Tesla knows where you drove last winter -- and a lot more

Company data logs reveal how Times reporter John Broder drove the Tesla Model S, and even more about how easily cars can snoop on you.

The hubbub over a New York Times review of the Tesla Model S has been bouncing around the InterWebs in unexpected ways. Reporters, bloggers, and readers are now clawing at each other, debating whether the Times’ John Broder deliberately published a fake review in an attempt to kill the car. (A completely ludicrous idea, in my opinion, but one you’ll find repeated all over the Web.)

Among other things, that review prompted Tesla CEO Elon Musk to publish excerpts from data logs the company kept on the car. Musk was trying to show that Broder was lying. What he ended up doing, though, was demonstrating how thoroughly Tesla can snoop on the driving activities of its customers, if it chooses to.

tesla speed and location 550p.png
Source: Tesla Motors

What can Tesla learn about you? From the log snapshots posted by Musk, it’s pretty clear Tesla knows

* The precise speed and location of the vehicle at all times

* Whether the driver was using cruise control

* The amount of charge it has at any time

* The amount of time spent at the charging station with the vehicle plugged in

* When the driver ran the heater and, if so, at what temperature

As Forbes blogger David Vinjamuri puts it, “my biggest takeaway was ‘the frickin’ car company knows when I’m running the heater?’ That’s a bigger story than the bad review.”

And if Tesla knows when you’re running the heater, it’s a safe bet they know everything else you’re doing via the Model S’s 17-inch tablet-style dashboard.

In an interview with CNBC shortly after the review appeared, Musk explained:

“Whenever we do media test drives we always turn on detailed vehicle logging. This is not something that is turned on for customers unless we get their explicit written permission. So I want to be clear, we’re very sensitive to privacy and we don’t do this with any customer cars unless they give us explicit literally written permission with a signature.”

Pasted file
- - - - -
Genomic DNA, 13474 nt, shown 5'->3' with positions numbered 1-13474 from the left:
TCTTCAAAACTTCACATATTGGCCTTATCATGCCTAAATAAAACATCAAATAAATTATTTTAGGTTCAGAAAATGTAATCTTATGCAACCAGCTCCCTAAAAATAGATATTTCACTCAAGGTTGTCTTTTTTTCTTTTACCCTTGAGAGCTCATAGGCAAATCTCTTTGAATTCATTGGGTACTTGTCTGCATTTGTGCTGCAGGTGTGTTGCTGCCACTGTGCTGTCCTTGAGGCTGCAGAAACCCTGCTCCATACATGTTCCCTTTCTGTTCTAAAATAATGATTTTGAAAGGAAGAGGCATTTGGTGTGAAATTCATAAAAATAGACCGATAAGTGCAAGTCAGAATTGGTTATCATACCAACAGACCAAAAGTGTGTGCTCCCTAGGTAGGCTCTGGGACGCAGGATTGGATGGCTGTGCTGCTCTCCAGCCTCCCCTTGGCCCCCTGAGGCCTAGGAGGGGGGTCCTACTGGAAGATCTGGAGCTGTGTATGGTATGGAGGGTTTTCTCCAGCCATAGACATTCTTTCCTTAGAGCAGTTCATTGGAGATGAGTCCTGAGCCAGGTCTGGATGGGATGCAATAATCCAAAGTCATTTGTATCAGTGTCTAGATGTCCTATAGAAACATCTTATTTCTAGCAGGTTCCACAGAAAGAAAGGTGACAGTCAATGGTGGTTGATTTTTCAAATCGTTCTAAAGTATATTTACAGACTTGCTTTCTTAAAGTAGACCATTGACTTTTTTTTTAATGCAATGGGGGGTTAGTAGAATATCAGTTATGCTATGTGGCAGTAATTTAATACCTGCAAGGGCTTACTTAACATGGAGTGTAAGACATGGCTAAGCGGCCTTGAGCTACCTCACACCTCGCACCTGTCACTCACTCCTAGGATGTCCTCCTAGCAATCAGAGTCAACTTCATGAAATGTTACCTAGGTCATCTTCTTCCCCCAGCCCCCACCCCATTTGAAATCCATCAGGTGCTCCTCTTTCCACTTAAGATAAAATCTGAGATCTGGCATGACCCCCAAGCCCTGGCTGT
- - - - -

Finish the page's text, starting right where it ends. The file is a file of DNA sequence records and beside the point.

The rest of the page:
What Musk did not address was whether this kind of logging could be secretly turned on for a Tesla vehicle if, say, the cops showed up with a warrant for it. Pretty much every privacy policy on the planet carves out an exception for this kind of request, for obvious reasons, but how the companies respond to them varies. (For example, Google says it will turn over customer data for a warrant but not for a subpoena, which requires far less judicial oversight.)

What also varies is how much data is collected, how long it’s retained, and whether it’s tied to the vehicle identification number, the identity of the car’s owner, or other personal information. Tesla’s Web site completely fails to address these issues. I’ve sent an email to the company; I’ll update this post if they respond.

Why is this important? Even if you have no plans to buy a $101,000 Tesla Model S, the next new car you buy may have a similar ‘black box’ event data recorder built in. Last December, the National Highway Traffic Safety Administration (NHTSA) proposed new rules requiring all new cars to ship with an EDR (black box) inside.

The primary argument for this is safety; a black box can determine the cause of crashes and offer valuable data on how to build safer cars. But it can be used just as easily to snoop on you – making your insurance rates dependent on how good a driver you are, for example. Progressive Insurance is already doing that in 39 states. Its Snapshot device doesn’t record vehicle location or speed, but the technology to do that is cheap and easily available.

These EDRs are mostly after-the-crash devices, but that doesn’t mean they have to be. There are plenty of cheap aftermarket gizmos that can track your car’s speed, location, time of day, and risky behaviors such as slamming the brakes, skidding around corners, or stomping on the accelerator – and upload all of that data to a Web page. I have one installed on my 16-year-old son’s car right now, to keep a watchful eye on his driving. (For the record, he’s a better driver than I am.)  If it’s this easy for me to get at this data, what’s to stop the cops?

Once the authorities routinely gain access to the moment-by-moment record of my driving, the next folks who’ll ask for it are the DMV, followed by insurance companies,  divorce attorneys, and anyone else who feels like suing me. That’s how it’s gone with things like FastPass data; why should EDR data be any different?

Before long we won’t need traffic cops on motorbikes. Your car’s computer will rat you out for speeding and automatically issue a fine – like the way red light cameras at busy intersections do now.

Thank you Tesla, for making this type of automotive spying more obvious to so many people. We return you now to the Tesla v. New York Times fight, already in progress.

Got a question about social media? TY4NS blogger Dan Tynan may have the answer (and if not, he’ll make something up). Visit his snarky, occasionally NSFW blog eSarcasm or follow him on Twitter: @tynanwrites. For the latest IT news, analysis and how-to’s, follow ITworld onTwitter and Facebook.

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